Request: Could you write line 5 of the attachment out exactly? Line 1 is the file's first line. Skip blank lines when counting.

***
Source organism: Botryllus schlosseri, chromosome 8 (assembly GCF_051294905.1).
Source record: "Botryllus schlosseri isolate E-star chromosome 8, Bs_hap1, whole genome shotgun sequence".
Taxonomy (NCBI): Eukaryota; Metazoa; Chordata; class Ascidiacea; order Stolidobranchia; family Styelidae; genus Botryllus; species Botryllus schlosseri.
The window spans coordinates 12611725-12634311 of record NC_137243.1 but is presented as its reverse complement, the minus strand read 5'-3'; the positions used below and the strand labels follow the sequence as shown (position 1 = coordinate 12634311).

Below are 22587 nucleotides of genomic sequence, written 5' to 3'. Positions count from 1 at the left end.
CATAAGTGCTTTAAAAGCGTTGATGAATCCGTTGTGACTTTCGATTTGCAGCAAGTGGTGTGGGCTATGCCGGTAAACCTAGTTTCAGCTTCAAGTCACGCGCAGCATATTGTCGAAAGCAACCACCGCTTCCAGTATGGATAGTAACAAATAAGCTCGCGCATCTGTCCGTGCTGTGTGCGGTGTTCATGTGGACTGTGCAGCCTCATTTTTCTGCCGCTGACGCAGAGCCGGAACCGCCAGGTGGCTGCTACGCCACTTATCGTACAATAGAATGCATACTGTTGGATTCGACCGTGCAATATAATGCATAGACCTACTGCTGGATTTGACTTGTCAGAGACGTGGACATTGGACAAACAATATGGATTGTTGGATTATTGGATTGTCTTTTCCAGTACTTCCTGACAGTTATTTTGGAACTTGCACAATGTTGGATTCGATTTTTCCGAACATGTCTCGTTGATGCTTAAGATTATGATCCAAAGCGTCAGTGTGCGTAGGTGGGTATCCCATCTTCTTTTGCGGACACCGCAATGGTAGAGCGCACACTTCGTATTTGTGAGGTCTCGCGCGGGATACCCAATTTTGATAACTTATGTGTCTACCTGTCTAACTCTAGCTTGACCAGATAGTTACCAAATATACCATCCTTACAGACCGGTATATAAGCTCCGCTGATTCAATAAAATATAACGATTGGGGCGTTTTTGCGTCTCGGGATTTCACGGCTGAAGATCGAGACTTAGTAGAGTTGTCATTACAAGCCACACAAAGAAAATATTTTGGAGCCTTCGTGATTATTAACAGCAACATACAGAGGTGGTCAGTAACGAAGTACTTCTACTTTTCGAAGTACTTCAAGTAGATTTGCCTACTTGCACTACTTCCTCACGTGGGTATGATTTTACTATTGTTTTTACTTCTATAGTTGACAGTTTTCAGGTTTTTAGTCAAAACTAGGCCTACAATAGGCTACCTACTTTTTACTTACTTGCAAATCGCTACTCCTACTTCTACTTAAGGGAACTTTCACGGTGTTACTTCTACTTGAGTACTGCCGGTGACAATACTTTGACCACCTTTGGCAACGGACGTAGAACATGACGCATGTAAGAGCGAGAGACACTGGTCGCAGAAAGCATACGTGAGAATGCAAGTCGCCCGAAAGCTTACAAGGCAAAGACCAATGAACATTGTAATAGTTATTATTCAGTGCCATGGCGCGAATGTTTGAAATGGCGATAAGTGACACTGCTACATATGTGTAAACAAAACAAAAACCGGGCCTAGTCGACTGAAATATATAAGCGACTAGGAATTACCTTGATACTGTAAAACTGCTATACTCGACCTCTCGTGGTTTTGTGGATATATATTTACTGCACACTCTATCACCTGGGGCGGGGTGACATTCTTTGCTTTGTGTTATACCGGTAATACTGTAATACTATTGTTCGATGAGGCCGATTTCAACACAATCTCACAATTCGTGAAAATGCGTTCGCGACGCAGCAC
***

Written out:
Below are 22587 nucleotides of genomic sequence, written 5' to 3'. Positions count from 1 at the left end.